Consumers wave the keys to a recovery vehicle

The Reserve Bank board should allow itself some congratulatory tea and biscuits this morning: monetary policy is still working.

Champagne corks, of course, remain off the menu. But it’s not a boom the bank is looking to engineer, only a solid return to more normal levels of activity in construction, housing and retail.

How easily we forget, amid all the talk of mining booms and ‘making things’, that the Australian economy has for a long time been built on the consumer’s back.

Even at the height of the mining boom, household consumption spending accounted for more than half of the economy, dwarfing the dirty black and brown stuff.

If it’s economic growth you want, it’s consumer spending that must recover.

And – fingers crossed – that’s exactly what we’re seeing.

Those looking for a return to the heady, debt-fuelled consumption days before the GFC will always be disappointed.

But a return to growth in consumer spending is indeed underway.

Retail sales are up 3.1 per cent over the year to April. Sure, it’s not the 8 per cent plus growth we saw back in 2007. But such growth was unsustainable, fuelled by the halving of nominal interest rates. That was a boom which is permanently at an end.

And bricks and mortar retail stores have never captured all consumer spending. Retail spending does not capture all the money we spend on services, like haircuts, doctor’s appointments, dog walkers and nannies. Tomorrow’s GDP report will give us a more accurate picture on that. We already know that sales of new motor vehicles are growing by a slightly faster clip of 3.3 per cent a year.

Even so, retail sales growth of 3.1 per cent is now entirely in line with wages growth of 3.1 per cent on the latest March quarter wage price index.

Consumer confidence may have slumped in the wake of the May federal budget. But consumers have been twitchy for a while.

When it comes to Aussie consumers, it’s a case of ‘ignore what I say, see what I do.’

And despite our new debt-shy ways, there are signs of life in home borrowing too. According to the Reserve Bank’s own figures, housing credit appears to have bottomed out at 4.5 per cent growth over the year to April.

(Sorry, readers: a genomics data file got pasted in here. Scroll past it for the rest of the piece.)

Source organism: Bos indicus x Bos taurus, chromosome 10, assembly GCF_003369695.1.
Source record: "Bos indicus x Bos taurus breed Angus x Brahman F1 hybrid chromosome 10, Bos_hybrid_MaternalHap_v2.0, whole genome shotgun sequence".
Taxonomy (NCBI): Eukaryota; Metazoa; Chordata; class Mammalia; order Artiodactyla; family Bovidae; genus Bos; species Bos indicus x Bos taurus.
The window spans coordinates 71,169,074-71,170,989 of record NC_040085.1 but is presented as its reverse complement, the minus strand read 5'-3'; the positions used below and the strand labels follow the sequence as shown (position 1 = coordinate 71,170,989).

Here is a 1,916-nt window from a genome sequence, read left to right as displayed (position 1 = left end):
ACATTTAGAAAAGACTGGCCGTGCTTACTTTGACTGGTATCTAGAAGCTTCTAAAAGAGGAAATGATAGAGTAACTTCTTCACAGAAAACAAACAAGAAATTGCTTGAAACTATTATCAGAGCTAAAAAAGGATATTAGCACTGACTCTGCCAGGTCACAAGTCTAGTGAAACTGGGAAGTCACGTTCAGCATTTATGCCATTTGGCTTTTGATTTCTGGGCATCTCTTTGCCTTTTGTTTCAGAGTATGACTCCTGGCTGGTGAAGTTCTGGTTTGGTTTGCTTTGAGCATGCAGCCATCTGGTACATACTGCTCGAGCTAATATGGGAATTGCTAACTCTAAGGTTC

Sure, that’s nothing compared to the 20 per cent plus growth seen during the early to mid-2000s. But that’s not the point. We’re not looking for the next highly leveraged housing boom, only that borrowing should increase in line with wages and population growth.

And despite falls in April and May, house prices are up a respectable 2.9 per cent over the year, according to RP Data-Rismark, giving a median value of $491,000. 

Some confidence also appears to be returning to new home approvals, up 27.3 per cent over the past year. Of course a small base means big percentage gains are possible. We are still building only half the number of homes needed to house population growth of 300,000 a year.

What we really need is a home construction boom, not a home price boom. So far so good.

A look at the broader economic dashboard also reveals an economy remarkable in its unremarkableness. Inflation at 2.5 per cent. Unemployment rate at 5.5 per cent. And tomorrow’s national accounts are predicted to show gross domestic product grew by 2.7 per cent over the year – a little below its long-term average of around 3 per cent.

Could this be the new normal we have been looking for? After so much excitement, we should be glad to return to such a boring world as retail spending and borrowing growing in line with incomes. 

Meanwhile the six-cent fall in the Australian dollar has removed yet another remarkable feature of the economy.

Indeed, it’s steady as she goes. Today’s meeting of the Reserve Bank looks like being a central bankers’ dream: boring.